From the art gallery we wound up at a new coffee shop just outside of town which turned out to be really tasty. To celebrate valentines day we found a local chocolate shop and grabbed a few different treats to enjoy in the park with a great view of the volcano. Our dinner consisted of an appetizer of ramen noodles and a main course of mint chocolate chip ice cream, followed by us enjoying a movie from the family room bed. It was a great week and gave us a chance to really slow down, explore the town, and see everything that it had to offer.

Pit stop on the drive around Lake Arenal

Next morning we set off for the Pacific Coast for some sun (and sun burn, whoops).

  • Mike

The Cloud Forest

After a few days in San Ramon, we continued heading north up into the mountains to Monteverde. The drive alone was worth the trip with fantastic views beyond almost every turn as we gradually gained elevation on our way to our final destination. Our destination in this case was a hostel located just outside “town” on one of the many narrow gravel roads that stem off of the main highway. Our stay included our own room and bathroom, a home cooked typical Costa Rican breakfast every morning (gallo pinto, eggs, fruit, plantains, and coffee), use of the kitchen to cook meals, several open-air porches, and a few hostel perros (doggos) running around.

Our first stop in Monteverde was actually at a nearby Soda on the first evening, where the same woman greeted us, took our order, cooked the food, and rang us up. No surprise that is was delicious. The next day was spent exploring the town, where Emily found what can only be assumed as the best portrait in Monteverde and of course stopped for a photo. The hills in this town are no joke whether you’re driving or walking, but they make for some incredible views. As has become tradition, we also found a great little coffee shop to sit and play cards.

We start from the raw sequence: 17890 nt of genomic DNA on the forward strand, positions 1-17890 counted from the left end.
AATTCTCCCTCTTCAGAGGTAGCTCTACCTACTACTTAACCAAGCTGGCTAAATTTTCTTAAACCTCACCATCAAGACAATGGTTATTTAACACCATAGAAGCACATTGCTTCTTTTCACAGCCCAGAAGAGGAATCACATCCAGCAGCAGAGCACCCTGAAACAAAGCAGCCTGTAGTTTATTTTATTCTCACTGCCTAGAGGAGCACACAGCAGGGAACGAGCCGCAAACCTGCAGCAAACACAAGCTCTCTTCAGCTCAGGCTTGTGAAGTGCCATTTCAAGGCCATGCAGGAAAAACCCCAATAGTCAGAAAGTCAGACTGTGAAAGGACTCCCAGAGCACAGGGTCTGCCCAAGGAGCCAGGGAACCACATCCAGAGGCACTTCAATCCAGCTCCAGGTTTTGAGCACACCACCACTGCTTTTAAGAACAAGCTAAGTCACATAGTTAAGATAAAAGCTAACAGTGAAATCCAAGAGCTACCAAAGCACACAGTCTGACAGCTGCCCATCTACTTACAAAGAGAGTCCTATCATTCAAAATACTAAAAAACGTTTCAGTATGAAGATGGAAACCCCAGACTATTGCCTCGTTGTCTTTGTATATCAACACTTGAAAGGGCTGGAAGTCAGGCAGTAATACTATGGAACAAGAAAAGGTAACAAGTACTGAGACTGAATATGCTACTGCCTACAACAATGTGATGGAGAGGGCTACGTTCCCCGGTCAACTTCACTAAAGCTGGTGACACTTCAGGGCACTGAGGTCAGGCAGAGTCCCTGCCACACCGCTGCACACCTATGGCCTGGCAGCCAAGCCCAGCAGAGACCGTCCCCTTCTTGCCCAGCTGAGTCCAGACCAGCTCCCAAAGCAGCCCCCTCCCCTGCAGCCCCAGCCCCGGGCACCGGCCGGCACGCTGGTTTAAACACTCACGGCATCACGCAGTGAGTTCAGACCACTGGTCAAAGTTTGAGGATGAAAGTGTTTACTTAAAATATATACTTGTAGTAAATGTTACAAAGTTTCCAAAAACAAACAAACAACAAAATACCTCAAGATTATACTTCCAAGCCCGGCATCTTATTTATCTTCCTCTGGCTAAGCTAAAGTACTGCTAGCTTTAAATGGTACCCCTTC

On the second day we drove a few minutes outside of town to the Heladeria y Fabrica de Quesos Monteverde (Monteverde Ice Cream and Cheese Factory). While the factory portion was unfortunately closed, we still made the best of things and got some ice cream. From there, we walked to a few shops in the area and to another coffee shop. We sampled several of their coffees, all of which had different washing and roasting processes which resulted in a variety of different flavors. That night we sat down on the back porch early in the evening to watch the sunset over the Pacific Ocean and Nicoya Peninsula, which did not disappoint.

Sunset over the ocean and Nicoya Peninsula in the distance.

During the week we ventured up another dirt road to the Reserva Bosque Nuboso Santa Elena for a hike through the cloud forest. As the name suggests, the cloud forest is essentially under a low cover of clouds 24/7, and therefor wet, all the time. While writing this blog post we learned that a rain forest is a tropical forest with an annual rainfall of 100 inches of more with trees forming a canopy. A cloud forest is a type of rain forest but the altitude is usually much higher. Our hike through the reserve took a few hours and brought us through the lush terrain where we saw countless different types of plants and a few different species of birds. It’s hard to describe just how wet everything in the forest was, but it was evident that since we were basically inside a cloud, and it’s technically the dry season, things never dried out.